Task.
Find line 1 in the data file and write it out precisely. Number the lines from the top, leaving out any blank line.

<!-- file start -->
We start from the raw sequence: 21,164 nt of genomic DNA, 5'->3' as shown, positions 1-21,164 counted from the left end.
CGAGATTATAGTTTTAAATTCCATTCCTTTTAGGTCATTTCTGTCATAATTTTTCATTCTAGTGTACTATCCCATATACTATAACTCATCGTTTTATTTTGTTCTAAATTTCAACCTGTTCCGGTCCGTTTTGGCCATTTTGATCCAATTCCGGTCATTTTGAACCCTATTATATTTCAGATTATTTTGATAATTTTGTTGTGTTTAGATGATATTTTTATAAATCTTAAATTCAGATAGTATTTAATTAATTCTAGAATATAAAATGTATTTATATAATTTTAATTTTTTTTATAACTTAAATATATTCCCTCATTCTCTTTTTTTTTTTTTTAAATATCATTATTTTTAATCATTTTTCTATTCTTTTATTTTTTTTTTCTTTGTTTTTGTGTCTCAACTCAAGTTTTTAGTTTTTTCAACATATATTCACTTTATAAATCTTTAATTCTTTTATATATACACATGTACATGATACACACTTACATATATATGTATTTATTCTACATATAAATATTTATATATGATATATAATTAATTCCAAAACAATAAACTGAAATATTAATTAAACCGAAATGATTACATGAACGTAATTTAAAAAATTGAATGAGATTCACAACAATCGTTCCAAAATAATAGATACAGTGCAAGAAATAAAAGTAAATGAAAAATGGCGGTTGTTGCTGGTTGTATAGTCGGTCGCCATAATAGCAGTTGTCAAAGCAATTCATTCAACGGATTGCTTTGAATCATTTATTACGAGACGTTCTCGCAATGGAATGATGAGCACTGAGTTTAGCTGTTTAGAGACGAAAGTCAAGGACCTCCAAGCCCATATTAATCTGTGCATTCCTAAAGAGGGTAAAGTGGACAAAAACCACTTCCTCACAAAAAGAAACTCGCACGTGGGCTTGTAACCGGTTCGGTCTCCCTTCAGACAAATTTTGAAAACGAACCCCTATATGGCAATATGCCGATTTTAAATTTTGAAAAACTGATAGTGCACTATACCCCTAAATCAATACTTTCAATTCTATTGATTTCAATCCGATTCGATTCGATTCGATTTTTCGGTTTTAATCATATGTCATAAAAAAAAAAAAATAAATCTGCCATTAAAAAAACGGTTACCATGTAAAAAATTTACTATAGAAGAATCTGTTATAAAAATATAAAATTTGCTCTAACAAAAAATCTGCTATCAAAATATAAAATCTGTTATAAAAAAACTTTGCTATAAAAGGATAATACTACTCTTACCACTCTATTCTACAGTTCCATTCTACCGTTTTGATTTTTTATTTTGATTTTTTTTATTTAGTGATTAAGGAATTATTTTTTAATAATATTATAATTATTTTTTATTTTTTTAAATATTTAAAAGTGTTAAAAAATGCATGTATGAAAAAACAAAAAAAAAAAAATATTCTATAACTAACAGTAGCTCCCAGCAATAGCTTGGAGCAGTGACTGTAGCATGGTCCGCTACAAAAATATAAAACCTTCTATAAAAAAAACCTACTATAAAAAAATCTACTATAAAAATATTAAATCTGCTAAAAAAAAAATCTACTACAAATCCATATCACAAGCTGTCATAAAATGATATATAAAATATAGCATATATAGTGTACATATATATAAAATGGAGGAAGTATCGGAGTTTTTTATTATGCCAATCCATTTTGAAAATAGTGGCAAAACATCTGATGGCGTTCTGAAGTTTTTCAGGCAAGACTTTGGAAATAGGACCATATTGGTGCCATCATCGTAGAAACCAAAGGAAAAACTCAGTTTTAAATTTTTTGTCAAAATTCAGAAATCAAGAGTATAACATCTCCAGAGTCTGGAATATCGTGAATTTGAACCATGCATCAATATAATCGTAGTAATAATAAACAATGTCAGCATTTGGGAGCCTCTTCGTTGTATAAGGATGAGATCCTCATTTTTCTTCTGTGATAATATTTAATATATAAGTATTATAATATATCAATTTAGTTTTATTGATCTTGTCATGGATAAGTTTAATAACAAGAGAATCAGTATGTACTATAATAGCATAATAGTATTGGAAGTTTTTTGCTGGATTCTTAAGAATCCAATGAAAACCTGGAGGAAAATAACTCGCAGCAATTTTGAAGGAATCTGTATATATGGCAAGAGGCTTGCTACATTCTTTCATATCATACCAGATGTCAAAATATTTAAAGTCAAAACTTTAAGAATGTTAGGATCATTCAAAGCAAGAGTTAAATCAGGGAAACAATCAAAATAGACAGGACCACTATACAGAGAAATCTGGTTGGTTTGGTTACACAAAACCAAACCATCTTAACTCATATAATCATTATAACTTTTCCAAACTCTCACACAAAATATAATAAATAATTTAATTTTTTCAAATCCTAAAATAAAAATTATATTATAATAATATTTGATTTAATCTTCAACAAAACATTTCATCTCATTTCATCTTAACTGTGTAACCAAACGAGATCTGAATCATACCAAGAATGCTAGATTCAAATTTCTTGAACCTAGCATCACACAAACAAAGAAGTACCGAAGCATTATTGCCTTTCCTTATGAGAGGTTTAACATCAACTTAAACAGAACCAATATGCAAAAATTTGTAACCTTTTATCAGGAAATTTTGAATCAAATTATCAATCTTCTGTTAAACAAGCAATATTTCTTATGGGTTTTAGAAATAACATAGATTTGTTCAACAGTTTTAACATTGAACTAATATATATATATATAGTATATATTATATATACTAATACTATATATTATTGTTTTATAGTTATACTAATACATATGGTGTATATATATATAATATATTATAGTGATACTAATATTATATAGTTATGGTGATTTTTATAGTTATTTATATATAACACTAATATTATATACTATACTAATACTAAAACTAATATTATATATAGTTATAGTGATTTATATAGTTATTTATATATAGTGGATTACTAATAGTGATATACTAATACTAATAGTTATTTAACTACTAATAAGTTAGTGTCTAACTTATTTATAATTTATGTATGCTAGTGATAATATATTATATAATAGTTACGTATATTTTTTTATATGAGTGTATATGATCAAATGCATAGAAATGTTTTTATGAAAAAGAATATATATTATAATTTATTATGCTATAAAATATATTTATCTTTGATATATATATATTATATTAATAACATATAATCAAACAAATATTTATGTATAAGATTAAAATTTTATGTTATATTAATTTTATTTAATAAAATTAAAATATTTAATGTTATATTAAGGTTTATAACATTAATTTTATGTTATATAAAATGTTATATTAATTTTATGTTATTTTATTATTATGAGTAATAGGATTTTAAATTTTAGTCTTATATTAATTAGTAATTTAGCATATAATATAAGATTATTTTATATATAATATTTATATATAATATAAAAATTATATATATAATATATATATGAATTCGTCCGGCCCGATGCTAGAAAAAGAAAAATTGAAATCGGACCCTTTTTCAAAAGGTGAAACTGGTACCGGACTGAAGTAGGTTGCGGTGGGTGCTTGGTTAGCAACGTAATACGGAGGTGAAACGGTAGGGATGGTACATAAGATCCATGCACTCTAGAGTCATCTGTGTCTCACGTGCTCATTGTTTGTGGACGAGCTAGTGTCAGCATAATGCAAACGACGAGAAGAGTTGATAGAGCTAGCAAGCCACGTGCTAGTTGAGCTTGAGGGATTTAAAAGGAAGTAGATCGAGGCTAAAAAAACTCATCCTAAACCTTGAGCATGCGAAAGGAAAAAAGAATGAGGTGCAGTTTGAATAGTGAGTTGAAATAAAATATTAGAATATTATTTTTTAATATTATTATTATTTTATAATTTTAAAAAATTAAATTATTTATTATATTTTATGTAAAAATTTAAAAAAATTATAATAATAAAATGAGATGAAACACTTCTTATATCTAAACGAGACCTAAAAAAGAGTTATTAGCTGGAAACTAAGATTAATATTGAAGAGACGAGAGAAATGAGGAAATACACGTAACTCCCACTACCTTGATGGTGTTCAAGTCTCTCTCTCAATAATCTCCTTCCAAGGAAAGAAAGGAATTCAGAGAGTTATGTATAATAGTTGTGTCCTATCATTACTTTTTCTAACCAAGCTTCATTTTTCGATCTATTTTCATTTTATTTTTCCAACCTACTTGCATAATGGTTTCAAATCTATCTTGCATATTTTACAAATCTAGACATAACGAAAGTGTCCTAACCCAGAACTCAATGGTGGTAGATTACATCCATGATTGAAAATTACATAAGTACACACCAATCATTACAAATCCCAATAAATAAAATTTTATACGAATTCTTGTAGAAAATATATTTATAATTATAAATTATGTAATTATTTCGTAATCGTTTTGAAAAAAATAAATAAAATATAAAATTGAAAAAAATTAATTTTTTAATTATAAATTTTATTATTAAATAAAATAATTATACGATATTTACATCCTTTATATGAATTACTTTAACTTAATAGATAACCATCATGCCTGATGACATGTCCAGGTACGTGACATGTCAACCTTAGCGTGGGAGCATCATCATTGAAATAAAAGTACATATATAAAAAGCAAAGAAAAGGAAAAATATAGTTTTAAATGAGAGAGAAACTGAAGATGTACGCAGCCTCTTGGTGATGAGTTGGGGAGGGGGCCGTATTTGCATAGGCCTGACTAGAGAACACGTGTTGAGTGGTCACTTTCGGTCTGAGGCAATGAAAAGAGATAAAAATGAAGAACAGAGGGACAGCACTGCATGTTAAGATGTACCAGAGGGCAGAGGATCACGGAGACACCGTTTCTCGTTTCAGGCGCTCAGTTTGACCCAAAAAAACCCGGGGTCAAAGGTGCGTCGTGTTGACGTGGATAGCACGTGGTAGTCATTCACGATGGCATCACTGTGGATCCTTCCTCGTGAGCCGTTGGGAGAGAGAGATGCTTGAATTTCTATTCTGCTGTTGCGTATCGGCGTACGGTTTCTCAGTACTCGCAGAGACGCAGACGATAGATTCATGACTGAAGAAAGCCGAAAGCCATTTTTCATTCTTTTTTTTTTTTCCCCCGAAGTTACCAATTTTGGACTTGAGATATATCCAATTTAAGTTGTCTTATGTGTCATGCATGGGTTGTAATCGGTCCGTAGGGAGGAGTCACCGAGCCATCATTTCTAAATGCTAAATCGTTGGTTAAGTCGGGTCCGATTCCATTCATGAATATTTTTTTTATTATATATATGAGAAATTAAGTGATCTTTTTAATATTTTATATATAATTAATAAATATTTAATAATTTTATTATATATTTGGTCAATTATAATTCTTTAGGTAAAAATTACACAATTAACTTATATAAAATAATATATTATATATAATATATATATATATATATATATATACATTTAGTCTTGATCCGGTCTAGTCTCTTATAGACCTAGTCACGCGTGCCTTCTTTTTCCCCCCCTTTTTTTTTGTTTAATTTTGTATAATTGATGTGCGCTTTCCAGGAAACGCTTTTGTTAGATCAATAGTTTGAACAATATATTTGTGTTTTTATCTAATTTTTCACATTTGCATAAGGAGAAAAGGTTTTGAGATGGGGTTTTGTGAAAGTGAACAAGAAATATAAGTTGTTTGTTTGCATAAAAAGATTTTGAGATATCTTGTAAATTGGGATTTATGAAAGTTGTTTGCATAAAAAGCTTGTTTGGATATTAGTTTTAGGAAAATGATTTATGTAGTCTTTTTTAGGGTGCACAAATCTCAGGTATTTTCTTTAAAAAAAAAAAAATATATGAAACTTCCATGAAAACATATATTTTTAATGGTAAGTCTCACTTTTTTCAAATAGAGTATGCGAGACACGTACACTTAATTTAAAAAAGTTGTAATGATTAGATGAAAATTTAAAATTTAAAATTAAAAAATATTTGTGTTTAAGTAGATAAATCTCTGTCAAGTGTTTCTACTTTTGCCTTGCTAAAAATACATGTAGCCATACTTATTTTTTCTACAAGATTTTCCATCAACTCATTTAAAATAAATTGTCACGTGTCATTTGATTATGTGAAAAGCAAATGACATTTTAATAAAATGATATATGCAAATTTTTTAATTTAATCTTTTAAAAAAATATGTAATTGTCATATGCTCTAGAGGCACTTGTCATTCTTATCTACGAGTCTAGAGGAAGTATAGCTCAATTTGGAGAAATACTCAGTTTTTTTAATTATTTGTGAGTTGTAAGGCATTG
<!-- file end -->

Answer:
We start from the raw sequence: 21,164 nt of genomic DNA, 5'->3' as shown, positions 1-21,164 counted from the left end.